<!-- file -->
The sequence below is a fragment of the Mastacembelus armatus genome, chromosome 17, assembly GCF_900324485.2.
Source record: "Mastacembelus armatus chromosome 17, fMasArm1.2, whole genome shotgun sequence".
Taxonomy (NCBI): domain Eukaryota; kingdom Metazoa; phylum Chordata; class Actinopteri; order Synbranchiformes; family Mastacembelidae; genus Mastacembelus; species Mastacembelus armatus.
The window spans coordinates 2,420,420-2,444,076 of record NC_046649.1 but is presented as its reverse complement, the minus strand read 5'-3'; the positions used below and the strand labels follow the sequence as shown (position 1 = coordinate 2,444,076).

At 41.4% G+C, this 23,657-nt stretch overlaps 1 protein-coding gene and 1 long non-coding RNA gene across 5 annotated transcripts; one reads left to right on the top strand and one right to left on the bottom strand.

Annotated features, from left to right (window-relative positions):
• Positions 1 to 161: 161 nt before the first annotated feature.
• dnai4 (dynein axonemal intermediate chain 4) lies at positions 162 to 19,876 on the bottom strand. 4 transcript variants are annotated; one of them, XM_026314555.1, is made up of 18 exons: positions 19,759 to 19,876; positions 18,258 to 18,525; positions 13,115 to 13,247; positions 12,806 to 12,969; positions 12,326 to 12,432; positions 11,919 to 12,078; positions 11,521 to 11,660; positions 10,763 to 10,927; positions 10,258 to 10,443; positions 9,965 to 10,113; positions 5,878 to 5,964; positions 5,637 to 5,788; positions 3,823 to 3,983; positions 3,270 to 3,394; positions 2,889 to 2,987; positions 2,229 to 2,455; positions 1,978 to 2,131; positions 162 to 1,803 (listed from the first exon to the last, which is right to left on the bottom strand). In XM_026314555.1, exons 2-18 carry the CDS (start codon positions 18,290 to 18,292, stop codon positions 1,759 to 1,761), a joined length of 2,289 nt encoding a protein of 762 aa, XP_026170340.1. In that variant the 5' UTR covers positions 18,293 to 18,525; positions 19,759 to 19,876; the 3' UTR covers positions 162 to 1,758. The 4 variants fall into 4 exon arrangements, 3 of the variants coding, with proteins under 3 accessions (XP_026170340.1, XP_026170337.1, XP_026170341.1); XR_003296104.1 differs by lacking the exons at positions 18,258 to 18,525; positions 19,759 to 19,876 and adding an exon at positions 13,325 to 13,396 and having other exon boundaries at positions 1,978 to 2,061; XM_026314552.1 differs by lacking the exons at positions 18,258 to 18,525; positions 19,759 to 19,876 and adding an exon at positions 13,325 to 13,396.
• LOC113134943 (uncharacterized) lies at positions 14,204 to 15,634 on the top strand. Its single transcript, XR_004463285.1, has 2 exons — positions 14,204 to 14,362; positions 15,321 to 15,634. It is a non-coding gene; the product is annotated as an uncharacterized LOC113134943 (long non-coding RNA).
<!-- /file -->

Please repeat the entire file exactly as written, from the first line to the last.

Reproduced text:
The sequence below is a fragment of the Mastacembelus armatus genome, chromosome 17, assembly GCF_900324485.2.
Source record: "Mastacembelus armatus chromosome 17, fMasArm1.2, whole genome shotgun sequence".
Taxonomy (NCBI): domain Eukaryota; kingdom Metazoa; phylum Chordata; class Actinopteri; order Synbranchiformes; family Mastacembelidae; genus Mastacembelus; species Mastacembelus armatus.
The window spans coordinates 2,420,420-2,444,076 of record NC_046649.1 but is presented as its reverse complement, the minus strand read 5'-3'; the positions used below and the strand labels follow the sequence as shown (position 1 = coordinate 2,444,076).

At 41.4% G+C, this 23,657-nt stretch overlaps 1 protein-coding gene and 1 long non-coding RNA gene across 5 annotated transcripts; one reads left to right on the top strand and one right to left on the bottom strand.

Annotated features, from left to right (window-relative positions):
• Positions 1 to 161: 161 nt before the first annotated feature.
• dnai4 (dynein axonemal intermediate chain 4) lies at positions 162 to 19,876 on the bottom strand. 4 transcript variants are annotated; one of them, XM_026314555.1, is made up of 18 exons: positions 19,759 to 19,876; positions 18,258 to 18,525; positions 13,115 to 13,247; positions 12,806 to 12,969; positions 12,326 to 12,432; positions 11,919 to 12,078; positions 11,521 to 11,660; positions 10,763 to 10,927; positions 10,258 to 10,443; positions 9,965 to 10,113; positions 5,878 to 5,964; positions 5,637 to 5,788; positions 3,823 to 3,983; positions 3,270 to 3,394; positions 2,889 to 2,987; positions 2,229 to 2,455; positions 1,978 to 2,131; positions 162 to 1,803 (listed from the first exon to the last, which is right to left on the bottom strand). In XM_026314555.1, exons 2-18 carry the CDS (start codon positions 18,290 to 18,292, stop codon positions 1,759 to 1,761), a joined length of 2,289 nt encoding a protein of 762 aa, XP_026170340.1. In that variant the 5' UTR covers positions 18,293 to 18,525; positions 19,759 to 19,876; the 3' UTR covers positions 162 to 1,758. The 4 variants fall into 4 exon arrangements, 3 of the variants coding, with proteins under 3 accessions (XP_026170340.1, XP_026170337.1, XP_026170341.1); XR_003296104.1 differs by lacking the exons at positions 18,258 to 18,525; positions 19,759 to 19,876 and adding an exon at positions 13,325 to 13,396 and having other exon boundaries at positions 1,978 to 2,061; XM_026314552.1 differs by lacking the exons at positions 18,258 to 18,525; positions 19,759 to 19,876 and adding an exon at positions 13,325 to 13,396.
• LOC113134943 (uncharacterized) lies at positions 14,204 to 15,634 on the top strand. Its single transcript, XR_004463285.1, has 2 exons — positions 14,204 to 14,362; positions 15,321 to 15,634. It is a non-coding gene; the product is annotated as an uncharacterized LOC113134943 (long non-coding RNA).